Director: Rich Moore
Writers: Jennifer Lee, Phil Johnston, Rich Moore, Jim Reardon
Voice Cast: John C. Reilly, Sarah Silverman, Jack McBrayer, Jane Lynch, Adam Carolla, Alan Tudyk, Mindy Kaling, Joe Lo Truglio, Ed O'Neill, Dennis Haysbert, Rich Moore, Edie McClurg, Raymond S. Persi, Jess Harnell, Rachael Harris, Skylar Astin, Skrillex, Horatio Sanz, Maurice LaMarche, Stefanie Scott, John Di Maggio, Katie Lowes, Jamie Elman, Josie Trinidad, Cymbre Walk, Tucker Gilmore, Brandon Scott, Tim Mertens, Kevin Deters, Gerald C. Rivers, Martin Jarvis, Brian Kesinger, Roger Craig Smith, Phil Johnston, Reuben Langdon, Kyle Hebert, Jamie Sparer Roberts
Synopsis: A video game villain wants to be a hero and sets out to fulfill his dream, but his quest brings havoc to the whole arcade where he lives.
MPAA Rating: Rated PG for some rude humor and mild action/violence
Video game timeline
Meet the cast of Wreck It Ralph
Just because you're a bad guy..doesn't mean you're a bad guy..
"Wreck-It-Ralph" may not be the best animated film ever made, but it teaches a valuable lesson about life; while presenting a very light hearted story that the whole family can enjoy. The film is centered around a video game villain named "Wreck-It-Ralph", who happens to be part of the game, "Fix-It-Felix Jr." The object of the game is fairly simple, as Ralph wrecks the same building throughout each game, and then the player uses Felix to fix whatever damage that Ralph causes. Although it's a rather repetitious game, it's one of the arcades longest running ones, as it's been around for thirty years.
During non business hours, all the video game characters, in the arcade games, live out their own lives secretly ala "Toy Story" style; which involved toys secretly being sentient beings whenever the children were away. However, in "Wreck-It-Ralph's" case, it's with video game characters instead. During this time, Ralph (John C. Reilly) often finds himself saddened by the fact that nobody in his own game even likes him, nor did anyone care to invite him the celebration of Fix-It-Felix Jr's anniversary party.
He even attends video game support groups to help boost his morale about being a game villain. Sadly, none of this works for him, as he starts to question his place in life. Dreaming about how just once he'd like to be the hero for a change, to the love and respect that Felix gets. Of course, to be fair, he does do a job with little to no thanks each day, so can one really blame him?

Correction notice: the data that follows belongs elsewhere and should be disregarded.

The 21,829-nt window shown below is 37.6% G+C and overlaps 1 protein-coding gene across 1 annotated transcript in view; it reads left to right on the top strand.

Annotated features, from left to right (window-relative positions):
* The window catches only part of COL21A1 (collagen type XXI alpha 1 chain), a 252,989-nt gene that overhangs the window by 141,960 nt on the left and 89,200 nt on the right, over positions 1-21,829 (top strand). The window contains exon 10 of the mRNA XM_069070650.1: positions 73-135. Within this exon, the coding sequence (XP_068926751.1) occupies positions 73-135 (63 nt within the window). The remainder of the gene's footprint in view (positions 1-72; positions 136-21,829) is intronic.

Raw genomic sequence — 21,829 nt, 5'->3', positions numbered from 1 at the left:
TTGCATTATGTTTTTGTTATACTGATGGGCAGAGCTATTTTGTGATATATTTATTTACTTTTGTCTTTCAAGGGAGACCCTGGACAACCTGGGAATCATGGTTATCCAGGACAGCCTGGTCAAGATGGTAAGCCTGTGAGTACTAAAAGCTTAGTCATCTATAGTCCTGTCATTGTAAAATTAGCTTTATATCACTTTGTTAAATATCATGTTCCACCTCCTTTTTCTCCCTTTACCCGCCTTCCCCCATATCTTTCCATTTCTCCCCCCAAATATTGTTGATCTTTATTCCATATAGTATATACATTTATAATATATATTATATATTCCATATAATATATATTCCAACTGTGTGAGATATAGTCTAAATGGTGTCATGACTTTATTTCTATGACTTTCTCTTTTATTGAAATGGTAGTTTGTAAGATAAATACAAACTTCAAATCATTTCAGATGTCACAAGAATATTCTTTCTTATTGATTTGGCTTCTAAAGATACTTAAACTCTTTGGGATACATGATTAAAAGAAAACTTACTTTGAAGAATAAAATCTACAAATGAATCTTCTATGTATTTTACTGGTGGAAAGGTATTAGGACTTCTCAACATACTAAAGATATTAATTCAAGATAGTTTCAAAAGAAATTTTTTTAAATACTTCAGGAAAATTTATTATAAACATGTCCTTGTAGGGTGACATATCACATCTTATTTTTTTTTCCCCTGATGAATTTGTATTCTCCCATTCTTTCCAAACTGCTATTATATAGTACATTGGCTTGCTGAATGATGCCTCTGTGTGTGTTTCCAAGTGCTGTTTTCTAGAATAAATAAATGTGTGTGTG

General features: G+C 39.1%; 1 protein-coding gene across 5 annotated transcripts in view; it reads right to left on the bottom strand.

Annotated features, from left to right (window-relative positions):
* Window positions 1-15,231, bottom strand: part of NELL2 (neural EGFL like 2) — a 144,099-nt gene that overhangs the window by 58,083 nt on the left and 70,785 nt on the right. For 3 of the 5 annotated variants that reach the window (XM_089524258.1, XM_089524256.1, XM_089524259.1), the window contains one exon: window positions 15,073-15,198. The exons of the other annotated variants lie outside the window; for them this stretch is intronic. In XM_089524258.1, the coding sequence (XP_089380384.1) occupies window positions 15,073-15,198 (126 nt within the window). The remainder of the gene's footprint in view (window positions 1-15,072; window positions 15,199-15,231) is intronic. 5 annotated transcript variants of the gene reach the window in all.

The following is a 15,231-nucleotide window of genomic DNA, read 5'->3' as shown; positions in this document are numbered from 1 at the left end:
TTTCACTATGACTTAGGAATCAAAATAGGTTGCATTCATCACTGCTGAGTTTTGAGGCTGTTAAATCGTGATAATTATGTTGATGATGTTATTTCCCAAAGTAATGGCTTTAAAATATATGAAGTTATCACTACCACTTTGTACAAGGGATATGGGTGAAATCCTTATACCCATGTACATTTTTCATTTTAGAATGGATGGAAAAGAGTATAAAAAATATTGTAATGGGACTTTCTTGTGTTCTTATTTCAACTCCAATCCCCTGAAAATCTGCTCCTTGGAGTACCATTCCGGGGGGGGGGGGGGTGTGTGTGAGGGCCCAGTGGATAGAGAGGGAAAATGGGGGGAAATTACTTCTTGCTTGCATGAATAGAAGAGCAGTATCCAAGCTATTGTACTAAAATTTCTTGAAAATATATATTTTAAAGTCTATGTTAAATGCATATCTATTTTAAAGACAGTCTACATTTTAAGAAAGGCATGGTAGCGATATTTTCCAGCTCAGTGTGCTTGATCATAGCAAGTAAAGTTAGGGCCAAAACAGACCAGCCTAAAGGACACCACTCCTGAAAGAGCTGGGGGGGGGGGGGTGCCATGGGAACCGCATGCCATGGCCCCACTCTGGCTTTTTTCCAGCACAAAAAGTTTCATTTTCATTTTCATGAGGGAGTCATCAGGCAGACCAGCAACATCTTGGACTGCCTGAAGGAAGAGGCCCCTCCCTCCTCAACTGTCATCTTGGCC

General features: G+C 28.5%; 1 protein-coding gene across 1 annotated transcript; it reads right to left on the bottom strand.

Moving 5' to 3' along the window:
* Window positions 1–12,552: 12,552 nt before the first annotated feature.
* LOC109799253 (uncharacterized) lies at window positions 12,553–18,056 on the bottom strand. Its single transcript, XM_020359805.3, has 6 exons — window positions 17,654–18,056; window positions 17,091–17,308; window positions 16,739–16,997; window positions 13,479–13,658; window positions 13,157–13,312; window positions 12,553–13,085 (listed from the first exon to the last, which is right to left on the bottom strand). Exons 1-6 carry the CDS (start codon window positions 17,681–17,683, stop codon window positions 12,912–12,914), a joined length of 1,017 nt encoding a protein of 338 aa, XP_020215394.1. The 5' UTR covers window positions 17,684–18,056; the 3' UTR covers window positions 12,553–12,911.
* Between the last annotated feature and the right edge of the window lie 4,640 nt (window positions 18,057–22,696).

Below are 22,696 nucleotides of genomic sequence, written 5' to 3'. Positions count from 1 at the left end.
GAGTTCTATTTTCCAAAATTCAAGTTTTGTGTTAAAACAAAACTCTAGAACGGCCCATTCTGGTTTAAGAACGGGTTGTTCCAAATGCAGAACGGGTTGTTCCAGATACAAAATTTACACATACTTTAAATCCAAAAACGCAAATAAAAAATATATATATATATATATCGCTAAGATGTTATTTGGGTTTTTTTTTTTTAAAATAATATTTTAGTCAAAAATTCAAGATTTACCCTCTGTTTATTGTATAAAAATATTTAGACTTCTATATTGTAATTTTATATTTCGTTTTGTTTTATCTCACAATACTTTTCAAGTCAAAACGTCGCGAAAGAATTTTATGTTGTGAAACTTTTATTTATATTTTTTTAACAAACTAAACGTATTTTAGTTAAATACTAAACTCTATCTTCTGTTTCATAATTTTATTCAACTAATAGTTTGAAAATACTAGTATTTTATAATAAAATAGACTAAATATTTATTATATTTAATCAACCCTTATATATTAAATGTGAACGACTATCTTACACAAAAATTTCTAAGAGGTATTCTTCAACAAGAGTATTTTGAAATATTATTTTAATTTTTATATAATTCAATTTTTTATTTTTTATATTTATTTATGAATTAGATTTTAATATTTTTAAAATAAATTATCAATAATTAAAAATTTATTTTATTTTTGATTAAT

To make a long story short, he eventually finds out about a new arcade game called "Hero's Duty", which bares a striking resemblance to the popular "Halo" games, as he embarks on his quest to try to win a medal to prove he's a hero. Unfortunately, something goes horribly wrong that could put all the arcade games in danger potentially; which prompts Ralph to test his courage to become a real hero.
Along the way, we meet a colorful cast of characters that help Ralph in his journey like Fix It Felix Jr (Jack McBrayer), Vanellope Von Schweetz (Sarah Silverman), and Commander Calhoun (Jane Lynch). And, that's basically all you need to know about the plot without giving away too much.
Although the story may not be perfect, as the romance between Felix and Calhoun is a bit rushed, and often forced at times. However, the focus isn't meant to be on those characters, as Ralph is the main protagonist in this story; which is where the focus of the movie should be.
The film covers a character like Ralph that wants more out of life, and wonders if this is all he'll ever amount to. A feeling of not being happy with his current place in the world, as this a very deep universal conflict that many of us struggle with each day. What I love about this movie most is the subtle message it tries to give. The message is that just because a person may not always have the best qualities that others may have, it doesn't mean that mean that they're useless. As one scene shows, Felix is trying to break out of prison with his hammer, but he's unable to because fixing things is all he's programmed to do; thus he needed Ralph's help to break out.
In fact, this film preaches the subtle concept to kids that they should just be themselves, and try to be happy with who they are; rather than teach children that they need to change in order to fit in. No, this movie is too smart for that. Although there have been other films that have derived the same concepts before, and arguably a bit better presented. As for the villain of this movie, he was very underdeveloped, and seemed like he was merely thrown in for the sake of plot convenience more than anything else, but "Wreck-It-Ralph" is still a good family film to see; in spite of some of it's short comings.
As far as the animation goes, it's very innovative and unique in itself. It was almost breathtaking to say the least to see how well integrated the various game worlds were, and how each world felt interconnected, yet somehow each one offered a unique style of it's own.
If anything, I'd have to agree with most film critics that, in terms of visuals, this is probably one of the more innovative and unique animated films out there. Plus it's especially impressive in 3-D as well, as it's well worth the extra money.
As for the voice cast, I had to say this film arguably features some of the best voice acting that I've ever seen since "Kung Fu Panda 2." Not only are the actors able to make each character have a unique personality, but the chemistry between them is the thing that sells it.
Overall, I honestly wouldn't go on record to say "Wreck-It-Ralph" is one of the best animated films that I've ever seen, but it's definitely one of the more entertaining ones out there that both adults and children alike will enjoy. Definitely worth seeing in 3-d at a rating of three out of four.
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